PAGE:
The Church of England has now published the “Green report” on its own website, here.

together with A Note from the Bishop of Ely on “The Green Report”. He is described at the end of that note as:

Chair of the Development and Appointments Group (DAG) – a sub-committee of the House of Bishops with oversight of the development for senior clerical posts as well as the appointments processes to them.

Several recruitment advertisements have appeared:

Head of Senior Leadership Development

Talent Development Manager and more detail here and also here.


The Archbishop of Canterbury has issued The Green Report: A Response.

The Dean of Liverpool has written Lord Green’s Report: A reflection [f]rom a member of the Group.

Andrew Lightbown has responded to the above in this article: An open letter to advocates of the Green Report.

Al Barrett has written On ‘talent pools’ and floods…

Justin Lewis-Anthony has written A Gregorian critique of Managerialism, i
Update The full essay is now available here as a 22 page PDF.

And Oliver Coss has something to say about this in his post on another topic, see The Suffragan See of Stockport.

Archdruid Eileen offers us The Church of England / Business Translator.

The Financial Times has a news report: Church of England management courses overlook God, say critics registration required

Mark Clavier has written It shall not be among you.


Reactions to the Green report


Several commentators have written about these proposals for business school style training programmes for selected clergy. Here are some links, and I will add more as I discover them (or as readers report them to me).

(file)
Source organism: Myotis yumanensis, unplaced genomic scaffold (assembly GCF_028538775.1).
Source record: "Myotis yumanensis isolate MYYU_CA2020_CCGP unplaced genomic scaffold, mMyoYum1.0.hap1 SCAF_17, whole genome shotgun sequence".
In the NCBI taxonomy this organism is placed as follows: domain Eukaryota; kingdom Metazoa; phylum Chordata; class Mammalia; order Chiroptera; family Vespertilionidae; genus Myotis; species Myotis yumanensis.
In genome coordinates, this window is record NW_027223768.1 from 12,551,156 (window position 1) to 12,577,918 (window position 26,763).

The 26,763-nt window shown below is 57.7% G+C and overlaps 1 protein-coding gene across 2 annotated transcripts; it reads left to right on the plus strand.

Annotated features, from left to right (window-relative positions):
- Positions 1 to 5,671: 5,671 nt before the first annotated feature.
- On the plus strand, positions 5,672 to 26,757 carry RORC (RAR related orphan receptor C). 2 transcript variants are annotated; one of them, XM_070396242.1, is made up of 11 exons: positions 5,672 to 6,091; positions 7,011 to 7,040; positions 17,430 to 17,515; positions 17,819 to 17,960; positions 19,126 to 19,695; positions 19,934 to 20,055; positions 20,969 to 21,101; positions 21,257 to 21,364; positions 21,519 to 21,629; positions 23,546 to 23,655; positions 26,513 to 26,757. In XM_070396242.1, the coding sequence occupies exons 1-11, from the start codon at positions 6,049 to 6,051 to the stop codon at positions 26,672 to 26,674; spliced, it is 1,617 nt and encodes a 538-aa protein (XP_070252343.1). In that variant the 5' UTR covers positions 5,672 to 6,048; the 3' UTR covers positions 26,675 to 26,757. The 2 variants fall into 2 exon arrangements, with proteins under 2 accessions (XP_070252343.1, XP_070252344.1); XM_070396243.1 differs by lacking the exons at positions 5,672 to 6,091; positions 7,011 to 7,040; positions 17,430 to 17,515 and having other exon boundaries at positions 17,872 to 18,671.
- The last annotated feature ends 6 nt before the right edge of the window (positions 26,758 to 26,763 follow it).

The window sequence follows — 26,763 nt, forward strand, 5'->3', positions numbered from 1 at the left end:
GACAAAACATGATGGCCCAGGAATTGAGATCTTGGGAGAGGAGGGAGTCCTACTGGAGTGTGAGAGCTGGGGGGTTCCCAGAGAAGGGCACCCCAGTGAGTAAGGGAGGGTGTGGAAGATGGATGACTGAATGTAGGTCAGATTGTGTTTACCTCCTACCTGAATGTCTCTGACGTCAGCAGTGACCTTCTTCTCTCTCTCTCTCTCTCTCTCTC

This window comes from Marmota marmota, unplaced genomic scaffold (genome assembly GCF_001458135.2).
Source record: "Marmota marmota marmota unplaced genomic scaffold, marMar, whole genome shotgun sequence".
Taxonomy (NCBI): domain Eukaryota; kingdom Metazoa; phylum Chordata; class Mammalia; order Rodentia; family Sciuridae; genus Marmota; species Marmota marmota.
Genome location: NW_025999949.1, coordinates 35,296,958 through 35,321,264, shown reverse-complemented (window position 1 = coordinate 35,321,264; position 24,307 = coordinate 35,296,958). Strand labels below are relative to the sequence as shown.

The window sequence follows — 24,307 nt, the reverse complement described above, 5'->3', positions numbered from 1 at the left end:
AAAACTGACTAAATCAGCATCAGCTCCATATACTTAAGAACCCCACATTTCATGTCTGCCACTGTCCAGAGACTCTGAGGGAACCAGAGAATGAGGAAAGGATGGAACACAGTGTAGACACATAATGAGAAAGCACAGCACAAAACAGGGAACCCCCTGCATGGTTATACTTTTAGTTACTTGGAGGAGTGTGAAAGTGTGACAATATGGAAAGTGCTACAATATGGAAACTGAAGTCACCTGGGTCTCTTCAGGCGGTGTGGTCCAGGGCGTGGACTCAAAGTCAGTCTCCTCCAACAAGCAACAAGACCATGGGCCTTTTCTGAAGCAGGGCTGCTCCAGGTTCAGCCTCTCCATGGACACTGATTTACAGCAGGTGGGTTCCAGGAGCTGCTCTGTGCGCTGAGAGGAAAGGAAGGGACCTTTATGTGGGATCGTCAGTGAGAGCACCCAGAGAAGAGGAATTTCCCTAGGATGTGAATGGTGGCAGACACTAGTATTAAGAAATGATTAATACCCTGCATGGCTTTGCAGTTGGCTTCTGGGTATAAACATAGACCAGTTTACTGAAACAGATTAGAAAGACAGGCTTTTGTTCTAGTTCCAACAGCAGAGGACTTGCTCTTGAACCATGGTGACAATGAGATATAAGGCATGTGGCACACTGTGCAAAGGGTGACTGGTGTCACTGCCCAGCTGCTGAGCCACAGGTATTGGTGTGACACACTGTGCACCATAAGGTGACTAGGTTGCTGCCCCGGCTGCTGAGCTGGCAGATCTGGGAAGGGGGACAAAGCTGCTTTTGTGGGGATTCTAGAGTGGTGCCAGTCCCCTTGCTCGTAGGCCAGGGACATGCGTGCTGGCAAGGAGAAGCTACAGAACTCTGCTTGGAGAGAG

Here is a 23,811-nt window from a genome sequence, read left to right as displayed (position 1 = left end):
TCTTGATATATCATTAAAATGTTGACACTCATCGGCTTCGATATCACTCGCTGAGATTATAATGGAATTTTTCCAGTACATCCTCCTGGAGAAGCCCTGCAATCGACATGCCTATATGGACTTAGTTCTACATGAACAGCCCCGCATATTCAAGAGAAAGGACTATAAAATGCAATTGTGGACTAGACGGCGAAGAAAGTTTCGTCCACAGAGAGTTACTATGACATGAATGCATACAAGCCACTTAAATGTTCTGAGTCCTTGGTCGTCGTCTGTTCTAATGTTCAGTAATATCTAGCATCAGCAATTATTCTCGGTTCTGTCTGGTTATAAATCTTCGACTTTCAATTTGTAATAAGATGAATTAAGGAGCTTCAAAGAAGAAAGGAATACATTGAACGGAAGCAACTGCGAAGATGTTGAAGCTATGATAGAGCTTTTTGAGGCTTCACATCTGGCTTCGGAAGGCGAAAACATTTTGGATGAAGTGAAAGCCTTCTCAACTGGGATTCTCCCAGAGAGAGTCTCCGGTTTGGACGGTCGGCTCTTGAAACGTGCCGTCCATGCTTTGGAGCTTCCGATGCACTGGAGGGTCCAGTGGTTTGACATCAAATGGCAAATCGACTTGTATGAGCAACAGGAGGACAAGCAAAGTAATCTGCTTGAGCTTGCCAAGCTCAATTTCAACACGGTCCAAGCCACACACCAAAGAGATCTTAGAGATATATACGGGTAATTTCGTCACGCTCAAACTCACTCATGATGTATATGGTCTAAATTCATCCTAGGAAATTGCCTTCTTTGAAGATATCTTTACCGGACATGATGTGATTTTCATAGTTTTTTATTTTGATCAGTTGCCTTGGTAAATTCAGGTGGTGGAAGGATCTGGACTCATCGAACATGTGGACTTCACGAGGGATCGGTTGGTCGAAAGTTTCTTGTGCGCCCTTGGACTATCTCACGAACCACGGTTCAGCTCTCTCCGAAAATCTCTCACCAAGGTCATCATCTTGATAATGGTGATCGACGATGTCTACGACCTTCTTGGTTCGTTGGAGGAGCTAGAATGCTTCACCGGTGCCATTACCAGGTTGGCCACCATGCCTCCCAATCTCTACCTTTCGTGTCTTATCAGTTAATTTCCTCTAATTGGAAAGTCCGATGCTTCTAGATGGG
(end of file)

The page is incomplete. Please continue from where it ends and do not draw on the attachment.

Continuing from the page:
Andrew Lightbown An open letter to Lord Green et al

Richard Murphy Should the Church of England really be taking a lead from Lord Stephen Green?

Rachel Mann ‘These are not the leaders you’re looking for’ – talent pools, management & the C of E

Michael Sadgrove The Next Generation of Church Leaders: thoughts on the Green Report


“Archbishop Cranmer” Church of England to spend £2m on “new approach” to leadership

Ian Paul Should bishops come from a ‘talent pool’?

Ruth Gledhill Can business training solve CofE’s ‘toxic’ leadership problem?

“Archdruid Eileen” Infecting the Church with Mangerialism



Ian Ellis of the Church of Ireland Gazette has interviewed Rowan Williams. You can listen to the interview here. Topics include Christian Aid and the European Union; there’s a list of contents with timings below the fold.

Kelvin Holdsworth blogs about The Peace and Unity and Order of the Church.

Rachel Mann blogs on Headship and Holiness: ‘It’s a Trap!’ or ‘Why the Bishop of Maidstone might be particularly bad news for Conservative Evangelicals’



Business school style training proposed for some clergy

The Church Times today carries several articles about the recommendations made in a report which is titled Talent Management for Future Leaders and Leadership Development for Bishops and Deans: A New Approach.

Paul Handley has written a news report: Plan to groom ‘talent’ for high office in C of E Report of the Lord Green Steering Group.

Martyn Percy has written a highly critical review of the report: Are these the leaders that we really want? Here are two extracts:

…In terms of process, there is a problem about the composition of the group who produced the report. Not one ordained woman was on the review group – and at a time when the Church is about to welcome women bishops. This is breathtaking. Nor was there a recognised theologian, or an academic specialising in continuing professional or vocational education. And, despite the fact that the report raises secular “MBA-style” programmes to a level of apotheosis, no recognised scholar with expertise in management or leadership from the academic world formed part of the core working party.